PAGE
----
Southwest Rapid Rewards Premier Business Credit Card
  • 60,000 rapid reward points after spending $3,000 in the first 3 months

Current Offer:

  • 60,000 in Rapid Reward Points after spending $3,000 in your first three months.

Rewards:

  • 2X points on Southwest Airlines and Rapid Reward partner hotels and car rentals.
  • 1X points on all other spendings.
  • Receive 6,000 Anniversary Rewards every year

Pros

  • Earn points to move your spot in the line up to the A-list
  • No blackout dates

Cons

  • $99 Annual Fee

United Explorer Business Card

United Explorer Business Card
  • 50,000 bonus miles after spending $5,000 in the first 3 months

Current Offer:

  • 50,000 bonus miles after you spend $5,000 on purchases in the first three months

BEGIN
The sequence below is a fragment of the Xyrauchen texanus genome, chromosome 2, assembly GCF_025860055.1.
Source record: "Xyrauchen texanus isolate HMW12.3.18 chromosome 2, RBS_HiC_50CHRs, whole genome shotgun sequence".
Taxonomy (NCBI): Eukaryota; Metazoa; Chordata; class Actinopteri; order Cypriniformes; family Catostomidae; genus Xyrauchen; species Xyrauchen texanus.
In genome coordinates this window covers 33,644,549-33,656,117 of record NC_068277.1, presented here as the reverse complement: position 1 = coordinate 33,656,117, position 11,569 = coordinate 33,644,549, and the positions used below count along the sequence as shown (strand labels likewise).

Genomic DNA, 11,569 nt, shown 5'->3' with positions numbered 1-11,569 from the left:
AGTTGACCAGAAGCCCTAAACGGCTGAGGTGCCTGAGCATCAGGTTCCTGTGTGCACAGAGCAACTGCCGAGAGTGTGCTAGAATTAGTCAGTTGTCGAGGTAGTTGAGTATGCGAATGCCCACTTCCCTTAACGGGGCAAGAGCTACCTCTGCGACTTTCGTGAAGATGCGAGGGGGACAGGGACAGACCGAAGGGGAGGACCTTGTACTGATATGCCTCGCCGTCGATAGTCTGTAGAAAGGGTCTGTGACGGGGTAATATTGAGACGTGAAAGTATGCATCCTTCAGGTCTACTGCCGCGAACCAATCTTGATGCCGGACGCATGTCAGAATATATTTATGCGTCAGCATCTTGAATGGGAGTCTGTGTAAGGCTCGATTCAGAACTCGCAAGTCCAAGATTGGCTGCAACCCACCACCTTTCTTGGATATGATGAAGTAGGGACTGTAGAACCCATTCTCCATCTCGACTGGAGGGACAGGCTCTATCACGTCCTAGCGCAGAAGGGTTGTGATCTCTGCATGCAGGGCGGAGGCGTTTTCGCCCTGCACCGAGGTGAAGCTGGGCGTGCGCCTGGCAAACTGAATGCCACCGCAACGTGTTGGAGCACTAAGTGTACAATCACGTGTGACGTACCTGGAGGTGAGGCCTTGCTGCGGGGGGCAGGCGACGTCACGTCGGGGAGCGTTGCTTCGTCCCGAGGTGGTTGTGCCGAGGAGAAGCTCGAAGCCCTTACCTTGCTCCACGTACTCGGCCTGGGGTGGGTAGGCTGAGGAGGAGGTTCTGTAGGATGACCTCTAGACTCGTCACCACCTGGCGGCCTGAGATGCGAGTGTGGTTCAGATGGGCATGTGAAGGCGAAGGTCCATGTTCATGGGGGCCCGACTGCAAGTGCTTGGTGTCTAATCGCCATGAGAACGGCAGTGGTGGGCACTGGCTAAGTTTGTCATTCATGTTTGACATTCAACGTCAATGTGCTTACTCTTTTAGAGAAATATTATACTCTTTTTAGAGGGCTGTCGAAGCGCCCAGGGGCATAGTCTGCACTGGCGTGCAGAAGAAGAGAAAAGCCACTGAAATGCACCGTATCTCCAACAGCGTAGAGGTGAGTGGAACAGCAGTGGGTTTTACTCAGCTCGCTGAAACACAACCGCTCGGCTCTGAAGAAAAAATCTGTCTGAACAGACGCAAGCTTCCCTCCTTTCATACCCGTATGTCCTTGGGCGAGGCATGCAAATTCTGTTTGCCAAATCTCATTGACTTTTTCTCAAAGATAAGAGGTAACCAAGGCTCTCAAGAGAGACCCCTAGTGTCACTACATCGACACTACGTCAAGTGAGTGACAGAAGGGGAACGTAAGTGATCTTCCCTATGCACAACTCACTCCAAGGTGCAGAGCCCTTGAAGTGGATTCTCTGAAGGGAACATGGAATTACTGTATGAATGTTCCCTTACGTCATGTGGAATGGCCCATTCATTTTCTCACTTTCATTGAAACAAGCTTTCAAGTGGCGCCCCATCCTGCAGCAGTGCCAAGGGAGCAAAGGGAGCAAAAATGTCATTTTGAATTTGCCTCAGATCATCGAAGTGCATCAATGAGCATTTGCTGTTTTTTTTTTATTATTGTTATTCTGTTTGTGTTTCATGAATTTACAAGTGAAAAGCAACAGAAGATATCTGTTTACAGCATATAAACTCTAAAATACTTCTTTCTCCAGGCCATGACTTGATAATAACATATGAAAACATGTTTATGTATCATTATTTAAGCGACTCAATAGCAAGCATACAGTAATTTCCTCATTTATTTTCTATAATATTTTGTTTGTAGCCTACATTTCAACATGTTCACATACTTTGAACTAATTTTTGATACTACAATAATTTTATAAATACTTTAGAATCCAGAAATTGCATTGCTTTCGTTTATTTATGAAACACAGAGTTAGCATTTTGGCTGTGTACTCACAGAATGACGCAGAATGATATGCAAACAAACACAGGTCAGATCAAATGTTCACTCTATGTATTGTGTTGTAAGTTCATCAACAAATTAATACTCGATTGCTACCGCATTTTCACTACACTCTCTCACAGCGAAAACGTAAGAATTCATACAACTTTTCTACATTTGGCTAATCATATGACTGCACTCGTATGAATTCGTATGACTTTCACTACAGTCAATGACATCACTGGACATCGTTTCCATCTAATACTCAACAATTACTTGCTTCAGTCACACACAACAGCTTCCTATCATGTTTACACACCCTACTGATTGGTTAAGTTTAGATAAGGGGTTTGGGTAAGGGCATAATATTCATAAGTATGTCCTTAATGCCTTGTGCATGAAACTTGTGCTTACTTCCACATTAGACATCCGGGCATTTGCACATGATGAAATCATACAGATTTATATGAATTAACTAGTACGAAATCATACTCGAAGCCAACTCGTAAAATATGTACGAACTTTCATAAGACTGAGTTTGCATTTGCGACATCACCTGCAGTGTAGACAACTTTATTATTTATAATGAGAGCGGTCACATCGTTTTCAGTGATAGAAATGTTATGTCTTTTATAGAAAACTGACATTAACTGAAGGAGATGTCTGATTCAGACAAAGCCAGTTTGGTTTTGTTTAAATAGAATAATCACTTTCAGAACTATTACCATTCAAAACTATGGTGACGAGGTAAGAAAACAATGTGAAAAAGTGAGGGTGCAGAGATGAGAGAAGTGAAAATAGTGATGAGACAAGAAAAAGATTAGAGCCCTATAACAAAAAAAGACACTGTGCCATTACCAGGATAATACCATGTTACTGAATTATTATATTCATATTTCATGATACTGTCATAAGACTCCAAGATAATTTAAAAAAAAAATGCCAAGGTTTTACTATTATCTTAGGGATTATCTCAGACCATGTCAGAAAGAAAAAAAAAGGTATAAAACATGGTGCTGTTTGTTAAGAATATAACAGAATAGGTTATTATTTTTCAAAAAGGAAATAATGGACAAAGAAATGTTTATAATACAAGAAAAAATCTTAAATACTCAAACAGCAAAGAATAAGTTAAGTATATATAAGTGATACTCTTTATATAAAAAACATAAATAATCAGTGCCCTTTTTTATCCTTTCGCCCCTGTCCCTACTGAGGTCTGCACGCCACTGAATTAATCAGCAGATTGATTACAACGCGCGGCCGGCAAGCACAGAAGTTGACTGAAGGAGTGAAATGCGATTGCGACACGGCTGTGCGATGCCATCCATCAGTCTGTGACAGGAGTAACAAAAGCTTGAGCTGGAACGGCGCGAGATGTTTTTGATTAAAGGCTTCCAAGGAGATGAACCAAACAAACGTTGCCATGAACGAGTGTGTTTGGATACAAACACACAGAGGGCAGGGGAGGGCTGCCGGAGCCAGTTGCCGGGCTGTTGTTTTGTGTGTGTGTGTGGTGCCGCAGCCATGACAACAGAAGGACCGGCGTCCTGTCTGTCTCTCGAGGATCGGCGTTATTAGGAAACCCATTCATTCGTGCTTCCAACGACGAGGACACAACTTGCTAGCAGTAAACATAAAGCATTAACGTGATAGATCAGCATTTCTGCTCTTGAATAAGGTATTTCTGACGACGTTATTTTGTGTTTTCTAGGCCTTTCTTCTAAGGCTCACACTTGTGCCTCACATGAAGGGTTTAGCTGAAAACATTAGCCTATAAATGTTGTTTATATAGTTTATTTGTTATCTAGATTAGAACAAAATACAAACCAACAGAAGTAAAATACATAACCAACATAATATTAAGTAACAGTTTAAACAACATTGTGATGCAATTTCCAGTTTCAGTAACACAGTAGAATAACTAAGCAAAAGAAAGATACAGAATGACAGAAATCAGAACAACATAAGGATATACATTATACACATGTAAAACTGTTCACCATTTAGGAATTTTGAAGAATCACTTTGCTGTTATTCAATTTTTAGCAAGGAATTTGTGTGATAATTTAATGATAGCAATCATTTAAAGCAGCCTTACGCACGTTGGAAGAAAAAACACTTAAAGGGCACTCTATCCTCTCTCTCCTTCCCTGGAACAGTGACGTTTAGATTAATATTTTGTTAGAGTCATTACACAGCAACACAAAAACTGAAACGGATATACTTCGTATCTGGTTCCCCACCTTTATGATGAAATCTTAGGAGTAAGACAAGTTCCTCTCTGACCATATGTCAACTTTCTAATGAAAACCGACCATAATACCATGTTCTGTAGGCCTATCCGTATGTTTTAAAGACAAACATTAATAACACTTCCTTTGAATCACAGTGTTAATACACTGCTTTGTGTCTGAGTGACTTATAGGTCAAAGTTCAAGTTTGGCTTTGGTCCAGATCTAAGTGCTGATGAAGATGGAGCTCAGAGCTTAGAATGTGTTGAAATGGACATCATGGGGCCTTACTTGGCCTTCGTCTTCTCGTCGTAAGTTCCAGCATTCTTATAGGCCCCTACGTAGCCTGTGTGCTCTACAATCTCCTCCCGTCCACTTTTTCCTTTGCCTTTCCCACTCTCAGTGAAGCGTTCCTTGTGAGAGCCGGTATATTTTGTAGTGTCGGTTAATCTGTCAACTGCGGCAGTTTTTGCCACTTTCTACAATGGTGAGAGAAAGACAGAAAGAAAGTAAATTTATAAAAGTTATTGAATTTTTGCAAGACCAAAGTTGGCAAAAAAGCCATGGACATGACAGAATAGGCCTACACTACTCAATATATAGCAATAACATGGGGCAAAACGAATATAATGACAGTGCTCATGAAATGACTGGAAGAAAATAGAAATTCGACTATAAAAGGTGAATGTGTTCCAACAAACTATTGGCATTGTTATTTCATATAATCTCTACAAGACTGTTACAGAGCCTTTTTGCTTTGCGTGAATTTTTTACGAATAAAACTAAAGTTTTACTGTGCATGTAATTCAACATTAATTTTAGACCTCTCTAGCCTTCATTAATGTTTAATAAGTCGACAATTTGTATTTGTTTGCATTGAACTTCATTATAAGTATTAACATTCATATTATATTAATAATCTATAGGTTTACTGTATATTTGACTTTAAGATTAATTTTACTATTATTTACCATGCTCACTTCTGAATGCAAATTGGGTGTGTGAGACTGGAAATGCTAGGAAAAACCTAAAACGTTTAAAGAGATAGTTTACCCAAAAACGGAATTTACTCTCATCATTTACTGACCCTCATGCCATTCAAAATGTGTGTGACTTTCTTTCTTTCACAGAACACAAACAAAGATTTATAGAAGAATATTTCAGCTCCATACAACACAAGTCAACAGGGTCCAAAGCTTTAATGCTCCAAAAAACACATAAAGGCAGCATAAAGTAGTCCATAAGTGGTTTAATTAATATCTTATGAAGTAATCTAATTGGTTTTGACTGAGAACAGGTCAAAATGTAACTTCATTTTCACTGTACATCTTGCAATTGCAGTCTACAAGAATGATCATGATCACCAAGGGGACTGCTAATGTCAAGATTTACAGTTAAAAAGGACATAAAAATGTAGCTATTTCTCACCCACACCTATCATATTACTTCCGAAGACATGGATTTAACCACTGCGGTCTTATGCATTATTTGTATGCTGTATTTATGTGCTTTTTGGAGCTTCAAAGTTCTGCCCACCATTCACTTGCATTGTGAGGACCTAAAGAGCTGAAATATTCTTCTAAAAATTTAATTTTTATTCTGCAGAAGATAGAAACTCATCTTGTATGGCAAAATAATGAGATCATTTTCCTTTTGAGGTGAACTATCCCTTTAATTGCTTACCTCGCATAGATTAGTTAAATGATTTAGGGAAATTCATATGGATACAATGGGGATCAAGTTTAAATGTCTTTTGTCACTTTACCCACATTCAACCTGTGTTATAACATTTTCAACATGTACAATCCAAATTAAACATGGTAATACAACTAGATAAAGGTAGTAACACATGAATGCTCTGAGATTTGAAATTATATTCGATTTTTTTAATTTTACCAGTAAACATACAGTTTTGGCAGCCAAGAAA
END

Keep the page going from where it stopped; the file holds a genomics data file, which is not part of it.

Rewards:

  • 2X miles on United purchases
  • 2X miles on restaurants, gas stations, and office supply stores

Pros

  • Your first checked bag is free.
  • Miles never expire.
  • Priority boarding
  • Receive two United Club passes every year

Cons

  • $95 annual fee (but waived the first year)

How Many Chase Business Credit Cards Can You Have?

best chase business credit cardsThere is no limit to the number of Chase business credit cards a person can have at any moment, but there are a few considerations.

For starters, Chase will require an application for each credit card. For every application, your credit history, credit amounts, credit utilization rate, and income will be taken into consideration, among other factors that prove creditworthiness.

Secondly, Chase is very specific about the number of cards it approves within a short time.

There are two ways Chase limits its credit card approvals.